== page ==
Cast

James Stewart

Marsh Williams

Jean Hagen

Maggie Williams

Wendell Corey

Capt. H. T. Peoples

Carl Benton Reid

Claude Williams

Paul Stewart

"Dutch" Kruger

Otto Hulett

Mobley

Rhys Williams

Redwick Karson

Herbert Heyes

Lionel Daniels

James Arness

Leon Williams

Porter Hall

Sam Markley

Fay Roope

District Attorney

Ralph Dumke

Andrew White

Leif Erickson

Feder

Henry Corden

Bill Stockton

Frank Richards

Truex

Howard Petrie

Sheriff

Stuart Randall

Tom Vennar

Dan Riss

Jesse Rimmer

Bobby Hyatt

David Williams

Willis B. Bouchey

Mitchell

Emil Meyer

Head guard

Lillian Culver

Mrs. Laura Williams

Harry Cheshire

Judge

Jonathan Hale

Judge

Robert Foulk

Torchy

Ralph Smiley

The ferrett

Louis Nicoletti

Giacosi

John Maxwell

Dr. McDonald

James Davis

Assistant

Norma Jean Cramer

Mary Ruth Williams

Marlene Lyden

Mary Eloise Williams

Harry Mackin

John Williams

Jordan Cronenweth

Will Williams

Robert Van Orden

Bob Williams

Truman Herron

Shelton Williams

Tony Epper

Wesley Williams

Jon Gardner

Mac Williams

Fred Kohler

Lathe worker

Bob Alden

Messenger

John Mckee

Worker

Duke York

Guard

David Mcmahon

Guard

Richard Reeves

Guard

Bert Lebaron

Guard

James Logan

Guard

Paul Kruger

Guard

Bob Wilke

Guard

Wade Crosby

Guard

Lee Phelps

Guard

Emmett Vogan

John Swanson

Roy Butler

Newton

Michael Dugan

Frank Gregory

Fiona O'shiel

Mrs. Rimmer

Watson Downs

Foreman

Ken Christy

Bailiff

Leonard Strong

Robak

James Cronan

Prisoner

Roy Engel

Prisoner

Robert W. Wood

Prisoner

Billy Dix

Prisoner

Robert Stephenson

Prisoner

Harry Hines

Prisoner

Doug Carter

Prisoner

Charles Horvath

Prisoner

Guy Wilkerson

Prisoner

James Harrison

Trusty

Jimmy Ames

Trusty

Dick Rich

Trusty

John Doucette

Mason, prisoner

Sam Flint

Board member

Nolan Leary

Board member

Marshall Bradford

Board member

George Pembroke

Board member

Marliee Phelps

Mrs. Gregory

James A. Robertson

Black assistant

Gene Roth

Section boss

William Vedder

Minister

Baynes Barron

Whipped convict

George Lloyd

Mess hall trusty

Margaret Brayton

Secretary

Rick Ryan

Assistant to Mr. Swanson

Erik J. Nielsen

Child at wedding

Bennie Washington

Black woman

Film Details

Also Known As
Man with a Record, The Story of David Marshall Williams
Genre
Drama
Crime
Biography
Release Date
May 16, 1952
Premiere Information
Fayetteville, NC premiere: 24 Apr 1952; New York opening: 7 May 1952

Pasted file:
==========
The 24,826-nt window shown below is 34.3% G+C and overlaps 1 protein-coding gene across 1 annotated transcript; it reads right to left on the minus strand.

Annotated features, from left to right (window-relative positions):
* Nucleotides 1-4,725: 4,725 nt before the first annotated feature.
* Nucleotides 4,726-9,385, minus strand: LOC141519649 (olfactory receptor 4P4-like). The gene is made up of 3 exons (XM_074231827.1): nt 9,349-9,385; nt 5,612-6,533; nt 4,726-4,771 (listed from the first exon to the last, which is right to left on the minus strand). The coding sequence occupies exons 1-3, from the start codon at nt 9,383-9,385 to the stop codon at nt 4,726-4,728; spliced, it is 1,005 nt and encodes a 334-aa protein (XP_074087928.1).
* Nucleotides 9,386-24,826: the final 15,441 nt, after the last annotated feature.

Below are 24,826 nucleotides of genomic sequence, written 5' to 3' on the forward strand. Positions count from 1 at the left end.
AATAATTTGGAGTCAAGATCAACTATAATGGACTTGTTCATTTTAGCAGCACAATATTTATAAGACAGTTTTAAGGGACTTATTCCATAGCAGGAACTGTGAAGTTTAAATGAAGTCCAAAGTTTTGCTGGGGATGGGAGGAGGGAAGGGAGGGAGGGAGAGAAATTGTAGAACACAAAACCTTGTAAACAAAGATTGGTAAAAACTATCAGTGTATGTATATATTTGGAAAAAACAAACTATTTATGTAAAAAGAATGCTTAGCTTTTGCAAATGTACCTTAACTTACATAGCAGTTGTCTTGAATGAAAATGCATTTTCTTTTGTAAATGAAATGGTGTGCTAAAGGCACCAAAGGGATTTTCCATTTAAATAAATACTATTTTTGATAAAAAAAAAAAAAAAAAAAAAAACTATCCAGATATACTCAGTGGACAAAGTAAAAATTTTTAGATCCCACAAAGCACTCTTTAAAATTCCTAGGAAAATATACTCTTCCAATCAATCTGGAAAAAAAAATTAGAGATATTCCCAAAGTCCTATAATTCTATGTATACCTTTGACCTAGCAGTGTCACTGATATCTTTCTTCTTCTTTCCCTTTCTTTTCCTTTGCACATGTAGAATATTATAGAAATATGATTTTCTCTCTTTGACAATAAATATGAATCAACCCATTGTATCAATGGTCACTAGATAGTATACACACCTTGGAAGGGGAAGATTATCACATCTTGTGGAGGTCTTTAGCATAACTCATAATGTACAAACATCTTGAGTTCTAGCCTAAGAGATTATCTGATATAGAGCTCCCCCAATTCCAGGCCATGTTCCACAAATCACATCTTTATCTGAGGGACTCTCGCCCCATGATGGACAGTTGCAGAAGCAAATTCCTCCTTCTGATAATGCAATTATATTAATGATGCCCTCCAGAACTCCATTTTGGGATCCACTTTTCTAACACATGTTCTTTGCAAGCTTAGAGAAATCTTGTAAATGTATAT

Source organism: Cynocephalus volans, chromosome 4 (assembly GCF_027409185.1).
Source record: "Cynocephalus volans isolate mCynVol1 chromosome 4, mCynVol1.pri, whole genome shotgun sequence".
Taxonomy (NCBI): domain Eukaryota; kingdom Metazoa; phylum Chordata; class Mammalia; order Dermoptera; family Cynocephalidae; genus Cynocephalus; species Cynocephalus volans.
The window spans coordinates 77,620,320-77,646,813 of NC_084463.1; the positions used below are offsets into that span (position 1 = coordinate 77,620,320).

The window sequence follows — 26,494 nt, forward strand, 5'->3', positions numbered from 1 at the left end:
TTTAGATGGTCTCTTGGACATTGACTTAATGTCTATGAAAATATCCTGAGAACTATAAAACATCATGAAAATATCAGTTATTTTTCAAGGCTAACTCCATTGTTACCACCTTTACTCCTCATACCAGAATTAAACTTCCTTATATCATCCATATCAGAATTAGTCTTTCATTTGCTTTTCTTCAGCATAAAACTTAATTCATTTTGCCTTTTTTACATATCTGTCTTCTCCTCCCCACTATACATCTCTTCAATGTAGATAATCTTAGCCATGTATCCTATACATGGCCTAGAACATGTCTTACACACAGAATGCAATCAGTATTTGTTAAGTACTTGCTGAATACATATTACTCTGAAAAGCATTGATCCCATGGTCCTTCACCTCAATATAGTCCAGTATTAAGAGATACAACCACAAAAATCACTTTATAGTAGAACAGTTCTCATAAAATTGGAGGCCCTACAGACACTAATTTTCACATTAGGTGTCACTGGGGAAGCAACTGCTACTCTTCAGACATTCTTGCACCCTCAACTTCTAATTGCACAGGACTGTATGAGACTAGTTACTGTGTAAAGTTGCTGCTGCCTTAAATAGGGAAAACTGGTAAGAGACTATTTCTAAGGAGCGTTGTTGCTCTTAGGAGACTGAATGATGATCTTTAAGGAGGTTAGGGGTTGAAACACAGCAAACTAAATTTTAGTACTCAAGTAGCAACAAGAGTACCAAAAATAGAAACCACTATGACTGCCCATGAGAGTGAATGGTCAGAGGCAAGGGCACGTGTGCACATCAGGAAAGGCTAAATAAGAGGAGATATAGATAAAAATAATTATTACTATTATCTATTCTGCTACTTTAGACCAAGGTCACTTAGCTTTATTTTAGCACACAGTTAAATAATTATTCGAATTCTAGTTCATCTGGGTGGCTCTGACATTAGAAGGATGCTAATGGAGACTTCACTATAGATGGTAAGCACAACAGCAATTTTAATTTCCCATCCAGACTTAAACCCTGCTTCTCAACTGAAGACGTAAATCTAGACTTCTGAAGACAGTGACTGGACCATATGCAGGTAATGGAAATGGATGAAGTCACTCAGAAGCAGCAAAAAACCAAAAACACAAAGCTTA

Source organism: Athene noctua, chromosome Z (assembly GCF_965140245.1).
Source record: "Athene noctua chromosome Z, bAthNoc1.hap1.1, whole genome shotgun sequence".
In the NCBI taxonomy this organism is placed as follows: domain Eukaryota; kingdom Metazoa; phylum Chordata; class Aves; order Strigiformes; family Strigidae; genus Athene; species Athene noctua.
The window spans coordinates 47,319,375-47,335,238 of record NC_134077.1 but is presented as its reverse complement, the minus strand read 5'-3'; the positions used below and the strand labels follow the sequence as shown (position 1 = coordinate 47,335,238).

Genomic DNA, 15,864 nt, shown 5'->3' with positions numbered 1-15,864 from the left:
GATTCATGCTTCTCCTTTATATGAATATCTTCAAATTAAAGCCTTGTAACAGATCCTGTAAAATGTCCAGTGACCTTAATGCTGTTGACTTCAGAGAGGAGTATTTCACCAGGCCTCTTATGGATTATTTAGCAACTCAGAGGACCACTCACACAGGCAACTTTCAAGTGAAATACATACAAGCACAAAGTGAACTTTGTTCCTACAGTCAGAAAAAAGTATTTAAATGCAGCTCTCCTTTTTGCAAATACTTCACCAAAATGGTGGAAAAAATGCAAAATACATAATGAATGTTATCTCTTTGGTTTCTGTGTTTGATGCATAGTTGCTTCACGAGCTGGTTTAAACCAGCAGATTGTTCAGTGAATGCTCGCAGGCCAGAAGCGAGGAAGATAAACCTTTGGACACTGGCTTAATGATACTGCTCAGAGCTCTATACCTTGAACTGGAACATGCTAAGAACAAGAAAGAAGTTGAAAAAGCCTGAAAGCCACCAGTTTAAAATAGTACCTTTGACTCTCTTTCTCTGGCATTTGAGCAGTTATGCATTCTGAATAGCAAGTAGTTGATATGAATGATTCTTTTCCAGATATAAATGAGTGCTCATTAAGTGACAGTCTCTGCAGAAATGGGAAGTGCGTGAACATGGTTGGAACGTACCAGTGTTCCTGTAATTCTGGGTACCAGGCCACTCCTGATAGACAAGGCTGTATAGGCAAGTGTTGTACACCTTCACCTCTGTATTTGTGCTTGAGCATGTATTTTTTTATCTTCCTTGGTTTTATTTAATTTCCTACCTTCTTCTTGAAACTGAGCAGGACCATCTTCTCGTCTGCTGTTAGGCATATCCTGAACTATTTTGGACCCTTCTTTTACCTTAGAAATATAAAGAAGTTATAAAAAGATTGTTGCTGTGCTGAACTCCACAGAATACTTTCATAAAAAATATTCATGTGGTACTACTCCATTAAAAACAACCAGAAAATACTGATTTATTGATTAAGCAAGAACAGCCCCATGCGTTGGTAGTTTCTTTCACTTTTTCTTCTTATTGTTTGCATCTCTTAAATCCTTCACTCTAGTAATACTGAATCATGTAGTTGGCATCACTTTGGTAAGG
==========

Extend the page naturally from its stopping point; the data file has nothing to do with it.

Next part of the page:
Production Company
Metro-Goldwyn-Mayer Corp.
Distribution Company
Loew's Inc.
Country
United States
Screenplay Information
Inspired by the article "The Most Unforgettable Character I've Met" by Capt. H. T. Peoples in Reader's Digest (Mar 1951).

Technical Specs

Duration
1h 31m
Sound
Mono (Western Electric Sound System)
Color
Black and White
Theatrical Aspect Ratio
1.37 : 1
Film Length
8,361ft (9 reels)

Articles

Carbine Williams


Generally regarded as one of Hollywood's most amiable and lovable actors, James Stewart began to choose more unconventional roles after he returned from service in World War II. In direct opposition to the characters he played in Mr. Smith Goes to Washington (1939) and The Philadelphia Story (1940), Stewart actively sought parts that were the opposite of the carefree idealists he portrayed in pre-war films. Starting with It's a Wonderful Life (1946), Stewart's screen persona matured and grew increasingly dark, so much so that it was not too much of a stretch to call him an anti-hero in Alfred Hitchcock pictures like Rope (1948) and Rear Window (1954). It was also partly due to directors Anthony Mann and John Ford that Stewart was able to redirect his film career in the fifties. No longer the sweet-natured young hero, Stewart was more likely in the post-war years to play cynical, morally corrupt protagonists in westerns such as The Naked Spur (1953), The Man From Laramie (1955), and Two Rode Together (1961).

Stewart's initial foray into darker material was in the Anthony Mann-directed western Winchester '73 (1950), followed shortly by Carbine Williams in 1952. In addition to giving Stewart's screen image a harder edge, the studio deal that put Stewart into the role in the first place proved to be far more important for his career. When Stewart was lobbying with Universal Pictures to play the lead role in their upcoming Harvey (1950), Universal agreed as long as he signed on to do another picture under the Universal logo. That second picture turned out to be Winchester '73. But Universal was experiencing some financial troubles at the time and they were unable to pay Stewart's asking price of $200,000 for either film. Therefore, Lew Wasserman, Stewart's agent, negotiated a deal whereby the mega-star would be a partner in the making of Winchester '73, taking no salary but splitting the profits. This deal proved to be enormously profitable for Stewart and it allowed him greater creative control for future pictures. Thus, when he went to MGM to star in the life story of David Marshall Williams, it was not too difficult to accept him as an embittered prisoner, nor was it too much of a financial risk for Stewart or MGM. But more than just a portrayal of a convicted killer, Carbine Williams was the inspiring true story of Williams' efforts to invent the M1 rifle, a successor to the Winchester rifle and the weapon that revolutionized modern warfare. More than 8 million carbines were used by American troops in World War II, thanks to the tenacity and inventiveness of "Carbine" Williams.

Director: Richard Thorpe
Producer: Armand Deutsch
Screenplay: Art Cohn
Cinematography: William Mellor
Editor: Newell P. Kimlin
Art Direction: Cedric Gibbons, Eddie Imazu
Music: Conrad Salinger